An Indiscreet Princess
Princess Louise, sixth child to Queen Victoria and Prince Albert, was a talented artist, and it’s this drive to create, despite great opposition, that Blalock explores in this textured and intimate novel.
Inspired by her tutor, Mary Thornycroft, Louise coaxes the queen into allowing her to take classes at the National Art Training School. Once there, Louise is exhilarated to mingle with artists like Waterhouse, Millais, and Whistler, but she’s particularly drawn to court sculptor Joseph Edgar Boehm. To protect her secret liaison with Edgar, Louise marries Lord Lorne, heir to the Duke of Argyll, which provides her a shield of respectability. Thereafter Louise struggles with childlessness, her mother’s concern for appearances, and her banishment to Canada when Lorne is appointed its governor. When a painful injury sends Louise back to England to mend, she determines to overcome, once and for all, the obstacles to her passions: art and Edgar.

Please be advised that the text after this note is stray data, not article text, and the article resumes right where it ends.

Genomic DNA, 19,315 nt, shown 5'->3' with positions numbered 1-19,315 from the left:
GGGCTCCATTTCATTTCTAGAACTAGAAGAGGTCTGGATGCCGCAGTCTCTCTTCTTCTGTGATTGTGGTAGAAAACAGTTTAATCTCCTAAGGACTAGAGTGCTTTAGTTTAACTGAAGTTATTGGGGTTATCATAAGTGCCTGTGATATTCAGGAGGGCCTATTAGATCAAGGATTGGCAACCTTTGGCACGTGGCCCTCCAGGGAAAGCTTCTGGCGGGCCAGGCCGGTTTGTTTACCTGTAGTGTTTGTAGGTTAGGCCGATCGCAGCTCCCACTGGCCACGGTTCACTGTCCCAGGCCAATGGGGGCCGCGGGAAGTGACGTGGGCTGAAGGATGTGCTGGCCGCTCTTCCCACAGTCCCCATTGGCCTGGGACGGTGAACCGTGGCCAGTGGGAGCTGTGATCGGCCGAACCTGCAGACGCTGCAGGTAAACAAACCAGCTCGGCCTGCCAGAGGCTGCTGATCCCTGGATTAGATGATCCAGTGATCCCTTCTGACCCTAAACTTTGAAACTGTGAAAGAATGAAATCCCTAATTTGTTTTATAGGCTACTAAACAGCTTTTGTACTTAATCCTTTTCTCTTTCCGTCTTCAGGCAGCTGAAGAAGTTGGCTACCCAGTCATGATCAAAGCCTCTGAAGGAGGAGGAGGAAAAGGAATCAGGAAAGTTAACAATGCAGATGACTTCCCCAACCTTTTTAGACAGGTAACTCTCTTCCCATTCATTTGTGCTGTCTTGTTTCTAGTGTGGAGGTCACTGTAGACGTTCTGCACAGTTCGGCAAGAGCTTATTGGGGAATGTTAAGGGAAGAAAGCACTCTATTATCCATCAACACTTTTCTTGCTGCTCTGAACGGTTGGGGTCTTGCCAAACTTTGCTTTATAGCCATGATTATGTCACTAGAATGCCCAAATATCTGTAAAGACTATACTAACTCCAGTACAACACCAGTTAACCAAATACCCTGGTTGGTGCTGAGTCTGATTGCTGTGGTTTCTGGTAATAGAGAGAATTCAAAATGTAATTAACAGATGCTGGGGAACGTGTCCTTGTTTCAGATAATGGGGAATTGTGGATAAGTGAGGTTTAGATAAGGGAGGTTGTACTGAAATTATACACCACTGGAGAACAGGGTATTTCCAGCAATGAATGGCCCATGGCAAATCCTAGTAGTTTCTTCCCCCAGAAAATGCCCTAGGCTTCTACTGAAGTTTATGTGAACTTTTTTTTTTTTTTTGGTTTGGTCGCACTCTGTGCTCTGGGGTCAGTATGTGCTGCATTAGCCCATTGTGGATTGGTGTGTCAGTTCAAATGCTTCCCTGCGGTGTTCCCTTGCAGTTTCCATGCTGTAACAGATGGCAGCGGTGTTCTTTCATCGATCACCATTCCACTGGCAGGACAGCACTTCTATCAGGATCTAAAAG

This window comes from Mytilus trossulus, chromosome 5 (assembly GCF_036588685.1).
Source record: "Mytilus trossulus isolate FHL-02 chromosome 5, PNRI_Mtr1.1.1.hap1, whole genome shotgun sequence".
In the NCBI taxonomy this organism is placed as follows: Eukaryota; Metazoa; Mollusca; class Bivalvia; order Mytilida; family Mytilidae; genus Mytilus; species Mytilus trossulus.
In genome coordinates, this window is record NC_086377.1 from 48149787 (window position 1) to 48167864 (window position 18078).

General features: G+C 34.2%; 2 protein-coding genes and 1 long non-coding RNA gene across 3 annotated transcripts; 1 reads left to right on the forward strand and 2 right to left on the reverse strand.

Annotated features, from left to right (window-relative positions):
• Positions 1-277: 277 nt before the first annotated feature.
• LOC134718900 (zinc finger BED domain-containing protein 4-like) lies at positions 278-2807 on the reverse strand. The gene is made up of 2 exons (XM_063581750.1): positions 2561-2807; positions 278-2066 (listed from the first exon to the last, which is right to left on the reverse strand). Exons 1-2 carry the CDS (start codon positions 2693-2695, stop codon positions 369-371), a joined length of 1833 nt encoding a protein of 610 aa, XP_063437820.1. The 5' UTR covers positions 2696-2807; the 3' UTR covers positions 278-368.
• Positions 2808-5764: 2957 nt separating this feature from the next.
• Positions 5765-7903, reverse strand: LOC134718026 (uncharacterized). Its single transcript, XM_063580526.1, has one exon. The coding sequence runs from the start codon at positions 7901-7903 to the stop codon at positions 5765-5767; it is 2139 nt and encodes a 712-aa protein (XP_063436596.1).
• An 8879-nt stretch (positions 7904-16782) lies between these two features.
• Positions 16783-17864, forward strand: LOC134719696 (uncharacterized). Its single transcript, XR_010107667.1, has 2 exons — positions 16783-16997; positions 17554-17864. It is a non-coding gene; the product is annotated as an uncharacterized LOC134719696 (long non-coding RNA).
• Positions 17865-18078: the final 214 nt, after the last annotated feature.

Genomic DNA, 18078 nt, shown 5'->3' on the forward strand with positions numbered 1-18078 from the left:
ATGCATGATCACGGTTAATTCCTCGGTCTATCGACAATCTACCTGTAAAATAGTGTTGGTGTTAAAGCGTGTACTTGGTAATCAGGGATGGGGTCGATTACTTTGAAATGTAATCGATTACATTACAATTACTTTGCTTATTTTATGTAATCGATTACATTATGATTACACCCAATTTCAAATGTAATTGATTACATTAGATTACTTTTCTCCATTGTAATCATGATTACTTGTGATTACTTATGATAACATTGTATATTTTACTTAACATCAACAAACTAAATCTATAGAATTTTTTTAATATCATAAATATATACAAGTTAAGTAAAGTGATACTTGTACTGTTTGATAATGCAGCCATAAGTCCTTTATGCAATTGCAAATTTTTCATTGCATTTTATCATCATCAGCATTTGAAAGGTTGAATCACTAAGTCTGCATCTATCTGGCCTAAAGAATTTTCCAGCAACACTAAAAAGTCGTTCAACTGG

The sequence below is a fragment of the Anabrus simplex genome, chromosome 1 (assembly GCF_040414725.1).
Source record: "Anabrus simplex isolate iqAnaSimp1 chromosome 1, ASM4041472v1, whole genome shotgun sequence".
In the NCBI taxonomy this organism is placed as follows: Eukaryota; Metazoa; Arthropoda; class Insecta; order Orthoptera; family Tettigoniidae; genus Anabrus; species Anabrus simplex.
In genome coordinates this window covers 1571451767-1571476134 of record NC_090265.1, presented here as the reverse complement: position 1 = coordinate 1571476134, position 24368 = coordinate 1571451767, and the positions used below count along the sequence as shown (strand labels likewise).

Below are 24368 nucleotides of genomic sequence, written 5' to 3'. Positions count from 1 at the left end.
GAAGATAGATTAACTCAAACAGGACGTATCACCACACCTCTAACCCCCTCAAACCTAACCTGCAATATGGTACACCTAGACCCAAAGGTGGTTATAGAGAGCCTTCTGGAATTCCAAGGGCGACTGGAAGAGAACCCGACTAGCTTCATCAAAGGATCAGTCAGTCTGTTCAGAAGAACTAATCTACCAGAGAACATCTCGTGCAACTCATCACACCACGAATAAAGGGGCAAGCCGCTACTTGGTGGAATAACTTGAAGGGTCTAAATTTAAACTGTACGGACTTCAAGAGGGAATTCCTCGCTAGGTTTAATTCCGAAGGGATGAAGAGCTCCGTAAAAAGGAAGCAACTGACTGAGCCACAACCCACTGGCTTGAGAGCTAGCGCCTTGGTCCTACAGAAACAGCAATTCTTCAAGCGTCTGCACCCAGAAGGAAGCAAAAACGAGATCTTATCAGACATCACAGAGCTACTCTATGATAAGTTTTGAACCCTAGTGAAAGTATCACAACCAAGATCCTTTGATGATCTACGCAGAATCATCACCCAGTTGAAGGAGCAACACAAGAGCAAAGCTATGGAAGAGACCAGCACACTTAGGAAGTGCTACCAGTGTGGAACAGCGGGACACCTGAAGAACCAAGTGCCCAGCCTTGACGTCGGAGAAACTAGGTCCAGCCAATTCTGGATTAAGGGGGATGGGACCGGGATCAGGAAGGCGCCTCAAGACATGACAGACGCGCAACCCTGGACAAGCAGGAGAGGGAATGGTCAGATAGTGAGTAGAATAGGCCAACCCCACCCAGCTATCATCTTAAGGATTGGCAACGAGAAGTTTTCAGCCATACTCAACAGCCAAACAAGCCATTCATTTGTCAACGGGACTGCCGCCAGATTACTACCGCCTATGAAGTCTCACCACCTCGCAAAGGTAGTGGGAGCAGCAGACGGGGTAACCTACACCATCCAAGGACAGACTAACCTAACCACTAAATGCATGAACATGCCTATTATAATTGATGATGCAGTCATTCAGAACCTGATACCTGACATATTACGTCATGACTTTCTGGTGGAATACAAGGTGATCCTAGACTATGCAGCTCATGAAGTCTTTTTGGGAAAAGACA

Spanning 1868 to 1887, the novel’s most compelling portrait is the crushing ideal of Victorian womanhood upheld by a dour, iron-fisted queen who giggles in private with Mr. Brown, while lecturing her daughters on husbandly submission. Louise’s brushes with other artists are fun for those acquainted with the Victorian art scene and its critics, and her royal siblings are lively and captivating characters.
Louise’s passion for sculpting is rendered in convincing sensory detail, but her struggles to express herself against her mother’s control, her husband’s petulance, and the moral strictures that distance her from Edgar begin to feel rehearsed without real character growth. There’s a style of appending modifiers, sometimes whole sentences, that can make the prose feel ponderous. But the peek inside royal lives is draw enough to overcome this, and the story of a woman fighting for a breath of independence in a restrictive world is touchingly portrayed.